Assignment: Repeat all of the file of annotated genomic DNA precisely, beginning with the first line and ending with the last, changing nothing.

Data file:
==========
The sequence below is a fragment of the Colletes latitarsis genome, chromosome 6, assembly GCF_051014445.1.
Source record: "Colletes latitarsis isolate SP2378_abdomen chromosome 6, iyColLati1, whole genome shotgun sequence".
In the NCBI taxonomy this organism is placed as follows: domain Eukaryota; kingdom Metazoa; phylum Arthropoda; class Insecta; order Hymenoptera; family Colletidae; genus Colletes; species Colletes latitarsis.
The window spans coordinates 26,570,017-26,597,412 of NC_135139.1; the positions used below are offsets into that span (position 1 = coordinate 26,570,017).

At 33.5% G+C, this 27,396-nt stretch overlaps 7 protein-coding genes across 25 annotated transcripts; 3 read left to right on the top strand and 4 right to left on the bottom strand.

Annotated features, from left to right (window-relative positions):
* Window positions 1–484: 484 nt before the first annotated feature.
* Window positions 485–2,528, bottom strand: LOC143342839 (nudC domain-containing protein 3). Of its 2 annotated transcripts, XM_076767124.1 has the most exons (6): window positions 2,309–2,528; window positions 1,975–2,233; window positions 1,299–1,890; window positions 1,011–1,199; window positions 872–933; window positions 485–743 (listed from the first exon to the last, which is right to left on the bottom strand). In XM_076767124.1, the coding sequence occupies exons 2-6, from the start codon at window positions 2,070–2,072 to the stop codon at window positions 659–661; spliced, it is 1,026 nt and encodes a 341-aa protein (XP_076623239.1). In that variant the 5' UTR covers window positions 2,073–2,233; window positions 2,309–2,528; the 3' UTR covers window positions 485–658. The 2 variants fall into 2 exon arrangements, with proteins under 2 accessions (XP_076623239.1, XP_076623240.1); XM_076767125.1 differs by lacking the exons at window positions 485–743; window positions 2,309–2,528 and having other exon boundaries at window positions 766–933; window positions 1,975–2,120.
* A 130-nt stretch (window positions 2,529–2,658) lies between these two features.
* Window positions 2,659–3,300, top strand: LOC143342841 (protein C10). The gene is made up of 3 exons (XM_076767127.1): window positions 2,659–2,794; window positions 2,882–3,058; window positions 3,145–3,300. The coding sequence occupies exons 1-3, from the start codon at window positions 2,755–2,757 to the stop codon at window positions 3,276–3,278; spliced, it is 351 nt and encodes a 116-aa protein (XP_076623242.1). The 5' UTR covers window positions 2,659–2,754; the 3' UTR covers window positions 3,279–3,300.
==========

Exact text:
The sequence below is a fragment of the Colletes latitarsis genome, chromosome 6, assembly GCF_051014445.1.
Source record: "Colletes latitarsis isolate SP2378_abdomen chromosome 6, iyColLati1, whole genome shotgun sequence".
In the NCBI taxonomy this organism is placed as follows: domain Eukaryota; kingdom Metazoa; phylum Arthropoda; class Insecta; order Hymenoptera; family Colletidae; genus Colletes; species Colletes latitarsis.
The window spans coordinates 26,570,017-26,597,412 of NC_135139.1; the positions used below are offsets into that span (position 1 = coordinate 26,570,017).

At 33.5% G+C, this 27,396-nt stretch overlaps 7 protein-coding genes across 25 annotated transcripts; 3 read left to right on the top strand and 4 right to left on the bottom strand.

Annotated features, from left to right (window-relative positions):
* Window positions 1–484: 484 nt before the first annotated feature.
* Window positions 485–2,528, bottom strand: LOC143342839 (nudC domain-containing protein 3). Of its 2 annotated transcripts, XM_076767124.1 has the most exons (6): window positions 2,309–2,528; window positions 1,975–2,233; window positions 1,299–1,890; window positions 1,011–1,199; window positions 872–933; window positions 485–743 (listed from the first exon to the last, which is right to left on the bottom strand). In XM_076767124.1, the coding sequence occupies exons 2-6, from the start codon at window positions 2,070–2,072 to the stop codon at window positions 659–661; spliced, it is 1,026 nt and encodes a 341-aa protein (XP_076623239.1). In that variant the 5' UTR covers window positions 2,073–2,233; window positions 2,309–2,528; the 3' UTR covers window positions 485–658. The 2 variants fall into 2 exon arrangements, with proteins under 2 accessions (XP_076623239.1, XP_076623240.1); XM_076767125.1 differs by lacking the exons at window positions 485–743; window positions 2,309–2,528 and having other exon boundaries at window positions 766–933; window positions 1,975–2,120.
* A 130-nt stretch (window positions 2,529–2,658) lies between these two features.
* Window positions 2,659–3,300, top strand: LOC143342841 (protein C10). The gene is made up of 3 exons (XM_076767127.1): window positions 2,659–2,794; window positions 2,882–3,058; window positions 3,145–3,300. The coding sequence occupies exons 1-3, from the start codon at window positions 2,755–2,757 to the stop codon at window positions 3,276–3,278; spliced, it is 351 nt and encodes a 116-aa protein (XP_076623242.1). The 5' UTR covers window positions 2,659–2,754; the 3' UTR covers window positions 3,279–3,300.